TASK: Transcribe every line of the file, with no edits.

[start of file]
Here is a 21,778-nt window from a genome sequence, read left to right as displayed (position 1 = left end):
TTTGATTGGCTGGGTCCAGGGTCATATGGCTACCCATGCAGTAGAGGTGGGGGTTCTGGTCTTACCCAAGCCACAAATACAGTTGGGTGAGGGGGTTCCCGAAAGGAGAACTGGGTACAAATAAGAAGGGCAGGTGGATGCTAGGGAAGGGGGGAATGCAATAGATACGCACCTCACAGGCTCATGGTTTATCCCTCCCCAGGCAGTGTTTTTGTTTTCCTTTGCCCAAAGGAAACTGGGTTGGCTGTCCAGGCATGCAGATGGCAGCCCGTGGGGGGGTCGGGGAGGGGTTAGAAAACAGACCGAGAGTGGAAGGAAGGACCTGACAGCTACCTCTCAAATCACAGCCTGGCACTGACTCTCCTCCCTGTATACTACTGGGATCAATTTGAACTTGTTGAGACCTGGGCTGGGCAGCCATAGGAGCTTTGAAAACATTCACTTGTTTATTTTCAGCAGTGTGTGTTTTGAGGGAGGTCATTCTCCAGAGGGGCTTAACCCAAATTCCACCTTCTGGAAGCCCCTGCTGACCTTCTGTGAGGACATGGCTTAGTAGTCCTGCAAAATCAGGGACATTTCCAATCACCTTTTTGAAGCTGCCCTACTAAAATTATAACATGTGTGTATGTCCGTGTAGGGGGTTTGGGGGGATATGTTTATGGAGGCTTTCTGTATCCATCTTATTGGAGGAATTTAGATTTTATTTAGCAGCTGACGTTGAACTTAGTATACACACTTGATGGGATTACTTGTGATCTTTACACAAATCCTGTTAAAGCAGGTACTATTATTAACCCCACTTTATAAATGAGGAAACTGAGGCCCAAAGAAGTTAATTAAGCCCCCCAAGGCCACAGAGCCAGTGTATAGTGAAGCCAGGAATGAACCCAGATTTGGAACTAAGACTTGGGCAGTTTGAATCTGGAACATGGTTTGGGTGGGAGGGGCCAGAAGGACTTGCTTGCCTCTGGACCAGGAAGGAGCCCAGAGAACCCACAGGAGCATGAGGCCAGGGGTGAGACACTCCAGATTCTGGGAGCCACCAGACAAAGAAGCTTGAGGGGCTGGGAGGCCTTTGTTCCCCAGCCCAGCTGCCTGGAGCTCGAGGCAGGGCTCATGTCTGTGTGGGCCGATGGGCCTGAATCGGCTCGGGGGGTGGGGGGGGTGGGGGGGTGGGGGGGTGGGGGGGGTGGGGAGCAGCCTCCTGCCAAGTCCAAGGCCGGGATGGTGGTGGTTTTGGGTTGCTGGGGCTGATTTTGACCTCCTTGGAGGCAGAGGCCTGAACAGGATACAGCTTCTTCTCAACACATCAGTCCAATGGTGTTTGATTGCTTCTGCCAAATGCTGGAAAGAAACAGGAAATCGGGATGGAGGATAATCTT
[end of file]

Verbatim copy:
Here is a 21,778-nt window from a genome sequence, read left to right as displayed (position 1 = left end):
TTTGATTGGCTGGGTCCAGGGTCATATGGCTACCCATGCAGTAGAGGTGGGGGTTCTGGTCTTACCCAAGCCACAAATACAGTTGGGTGAGGGGGTTCCCGAAAGGAGAACTGGGTACAAATAAGAAGGGCAGGTGGATGCTAGGGAAGGGGGGAATGCAATAGATACGCACCTCACAGGCTCATGGTTTATCCCTCCCCAGGCAGTGTTTTTGTTTTCCTTTGCCCAAAGGAAACTGGGTTGGCTGTCCAGGCATGCAGATGGCAGCCCGTGGGGGGGTCGGGGAGGGGTTAGAAAACAGACCGAGAGTGGAAGGAAGGACCTGACAGCTACCTCTCAAATCACAGCCTGGCACTGACTCTCCTCCCTGTATACTACTGGGATCAATTTGAACTTGTTGAGACCTGGGCTGGGCAGCCATAGGAGCTTTGAAAACATTCACTTGTTTATTTTCAGCAGTGTGTGTTTTGAGGGAGGTCATTCTCCAGAGGGGCTTAACCCAAATTCCACCTTCTGGAAGCCCCTGCTGACCTTCTGTGAGGACATGGCTTAGTAGTCCTGCAAAATCAGGGACATTTCCAATCACCTTTTTGAAGCTGCCCTACTAAAATTATAACATGTGTGTATGTCCGTGTAGGGGGTTTGGGGGGATATGTTTATGGAGGCTTTCTGTATCCATCTTATTGGAGGAATTTAGATTTTATTTAGCAGCTGACGTTGAACTTAGTATACACACTTGATGGGATTACTTGTGATCTTTACACAAATCCTGTTAAAGCAGGTACTATTATTAACCCCACTTTATAAATGAGGAAACTGAGGCCCAAAGAAGTTAATTAAGCCCCCCAAGGCCACAGAGCCAGTGTATAGTGAAGCCAGGAATGAACCCAGATTTGGAACTAAGACTTGGGCAGTTTGAATCTGGAACATGGTTTGGGTGGGAGGGGCCAGAAGGACTTGCTTGCCTCTGGACCAGGAAGGAGCCCAGAGAACCCACAGGAGCATGAGGCCAGGGGTGAGACACTCCAGATTCTGGGAGCCACCAGACAAAGAAGCTTGAGGGGCTGGGAGGCCTTTGTTCCCCAGCCCAGCTGCCTGGAGCTCGAGGCAGGGCTCATGTCTGTGTGGGCCGATGGGCCTGAATCGGCTCGGGGGGTGGGGGGGGTGGGGGGGTGGGGGGGTGGGGGGGGTGGGGAGCAGCCTCCTGCCAAGTCCAAGGCCGGGATGGTGGTGGTTTTGGGTTGCTGGGGCTGATTTTGACCTCCTTGGAGGCAGAGGCCTGAACAGGATACAGCTTCTTCTCAACACATCAGTCCAATGGTGTTTGATTGCTTCTGCCAAATGCTGGAAAGAAACAGGAAATCGGGATGGAGGATAATCTT